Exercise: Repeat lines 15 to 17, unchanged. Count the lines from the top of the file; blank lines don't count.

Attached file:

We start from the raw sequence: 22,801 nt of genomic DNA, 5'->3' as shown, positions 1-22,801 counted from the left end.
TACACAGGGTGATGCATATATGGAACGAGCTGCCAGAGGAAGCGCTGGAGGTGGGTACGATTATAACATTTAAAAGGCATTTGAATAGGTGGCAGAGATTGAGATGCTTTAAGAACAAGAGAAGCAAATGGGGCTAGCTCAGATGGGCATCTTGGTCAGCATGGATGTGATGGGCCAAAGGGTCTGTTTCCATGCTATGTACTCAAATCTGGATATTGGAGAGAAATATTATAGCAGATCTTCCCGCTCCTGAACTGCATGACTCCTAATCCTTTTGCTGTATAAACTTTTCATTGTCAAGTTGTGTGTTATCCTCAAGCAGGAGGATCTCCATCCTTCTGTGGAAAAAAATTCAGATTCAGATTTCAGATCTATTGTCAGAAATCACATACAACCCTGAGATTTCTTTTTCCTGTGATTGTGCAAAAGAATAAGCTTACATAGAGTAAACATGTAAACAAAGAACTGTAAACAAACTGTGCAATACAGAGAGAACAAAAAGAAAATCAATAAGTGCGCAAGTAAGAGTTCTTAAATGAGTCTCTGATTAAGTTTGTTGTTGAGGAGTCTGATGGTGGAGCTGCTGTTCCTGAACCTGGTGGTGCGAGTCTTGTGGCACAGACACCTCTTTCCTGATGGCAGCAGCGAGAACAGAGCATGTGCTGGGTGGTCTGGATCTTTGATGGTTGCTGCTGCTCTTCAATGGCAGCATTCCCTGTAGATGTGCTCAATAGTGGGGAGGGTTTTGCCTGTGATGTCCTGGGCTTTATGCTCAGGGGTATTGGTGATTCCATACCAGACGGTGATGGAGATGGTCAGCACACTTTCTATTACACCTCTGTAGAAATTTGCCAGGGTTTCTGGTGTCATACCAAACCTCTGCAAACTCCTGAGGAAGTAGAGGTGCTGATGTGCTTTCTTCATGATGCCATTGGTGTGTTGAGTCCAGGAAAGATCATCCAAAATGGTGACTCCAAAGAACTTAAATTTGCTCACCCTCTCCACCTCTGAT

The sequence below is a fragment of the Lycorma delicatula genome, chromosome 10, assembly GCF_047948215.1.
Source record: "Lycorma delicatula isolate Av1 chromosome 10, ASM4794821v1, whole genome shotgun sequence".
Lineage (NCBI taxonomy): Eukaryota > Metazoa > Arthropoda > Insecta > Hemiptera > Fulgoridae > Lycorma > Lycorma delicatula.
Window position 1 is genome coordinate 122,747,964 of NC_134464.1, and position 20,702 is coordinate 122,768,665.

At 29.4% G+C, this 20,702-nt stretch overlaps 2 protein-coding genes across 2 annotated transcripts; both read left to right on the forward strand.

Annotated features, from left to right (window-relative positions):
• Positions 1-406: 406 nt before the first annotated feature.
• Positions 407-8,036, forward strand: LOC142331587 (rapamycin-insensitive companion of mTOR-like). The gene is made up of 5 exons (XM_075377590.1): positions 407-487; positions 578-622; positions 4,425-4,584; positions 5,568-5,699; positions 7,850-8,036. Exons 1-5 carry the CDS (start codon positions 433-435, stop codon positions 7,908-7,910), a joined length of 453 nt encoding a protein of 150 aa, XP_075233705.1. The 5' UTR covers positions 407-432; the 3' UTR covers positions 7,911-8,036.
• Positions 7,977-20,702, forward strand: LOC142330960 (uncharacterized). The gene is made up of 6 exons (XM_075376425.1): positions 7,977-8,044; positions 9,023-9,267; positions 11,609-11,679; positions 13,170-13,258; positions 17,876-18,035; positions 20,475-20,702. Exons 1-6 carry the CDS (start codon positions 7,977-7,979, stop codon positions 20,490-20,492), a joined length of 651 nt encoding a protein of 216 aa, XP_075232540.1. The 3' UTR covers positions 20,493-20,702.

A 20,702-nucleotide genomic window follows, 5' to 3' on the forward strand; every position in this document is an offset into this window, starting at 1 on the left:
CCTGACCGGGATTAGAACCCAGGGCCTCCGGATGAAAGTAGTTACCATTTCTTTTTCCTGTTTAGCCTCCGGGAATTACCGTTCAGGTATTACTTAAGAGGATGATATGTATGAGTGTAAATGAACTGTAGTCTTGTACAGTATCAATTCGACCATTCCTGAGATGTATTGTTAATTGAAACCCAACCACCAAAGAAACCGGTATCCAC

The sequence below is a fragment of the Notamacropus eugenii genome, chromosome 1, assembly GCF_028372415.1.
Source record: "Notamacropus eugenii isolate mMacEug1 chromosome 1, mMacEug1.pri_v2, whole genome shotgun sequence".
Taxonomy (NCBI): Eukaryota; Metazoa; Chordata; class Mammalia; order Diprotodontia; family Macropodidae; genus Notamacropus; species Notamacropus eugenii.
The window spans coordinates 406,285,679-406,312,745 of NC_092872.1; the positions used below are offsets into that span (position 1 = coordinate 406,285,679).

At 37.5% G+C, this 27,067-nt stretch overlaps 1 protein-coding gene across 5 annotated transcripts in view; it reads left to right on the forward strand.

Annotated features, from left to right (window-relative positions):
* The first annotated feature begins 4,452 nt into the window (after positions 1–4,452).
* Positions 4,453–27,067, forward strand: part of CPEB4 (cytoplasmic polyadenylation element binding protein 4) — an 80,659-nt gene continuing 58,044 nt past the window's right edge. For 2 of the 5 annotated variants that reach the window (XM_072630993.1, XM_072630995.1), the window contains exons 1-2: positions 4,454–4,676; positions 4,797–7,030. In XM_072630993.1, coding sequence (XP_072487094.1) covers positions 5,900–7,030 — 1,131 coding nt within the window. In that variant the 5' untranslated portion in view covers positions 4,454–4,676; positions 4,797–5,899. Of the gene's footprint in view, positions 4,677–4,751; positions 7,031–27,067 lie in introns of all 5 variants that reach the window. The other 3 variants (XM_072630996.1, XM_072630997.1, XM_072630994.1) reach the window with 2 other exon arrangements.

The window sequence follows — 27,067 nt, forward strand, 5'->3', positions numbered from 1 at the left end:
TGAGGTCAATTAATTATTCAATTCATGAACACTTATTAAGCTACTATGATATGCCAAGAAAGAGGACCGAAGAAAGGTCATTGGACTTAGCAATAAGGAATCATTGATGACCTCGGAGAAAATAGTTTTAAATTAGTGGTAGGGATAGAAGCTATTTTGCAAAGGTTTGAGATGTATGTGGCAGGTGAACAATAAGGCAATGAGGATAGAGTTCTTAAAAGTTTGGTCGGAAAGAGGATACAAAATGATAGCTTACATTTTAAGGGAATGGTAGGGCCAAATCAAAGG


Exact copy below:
Source record: "Notamacropus eugenii isolate mMacEug1 chromosome 1, mMacEug1.pri_v2, whole genome shotgun sequence".
Taxonomy (NCBI): Eukaryota; Metazoa; Chordata; class Mammalia; order Diprotodontia; family Macropodidae; genus Notamacropus; species Notamacropus eugenii.
The window spans coordinates 406,285,679-406,312,745 of NC_092872.1; the positions used below are offsets into that span (position 1 = coordinate 406,285,679).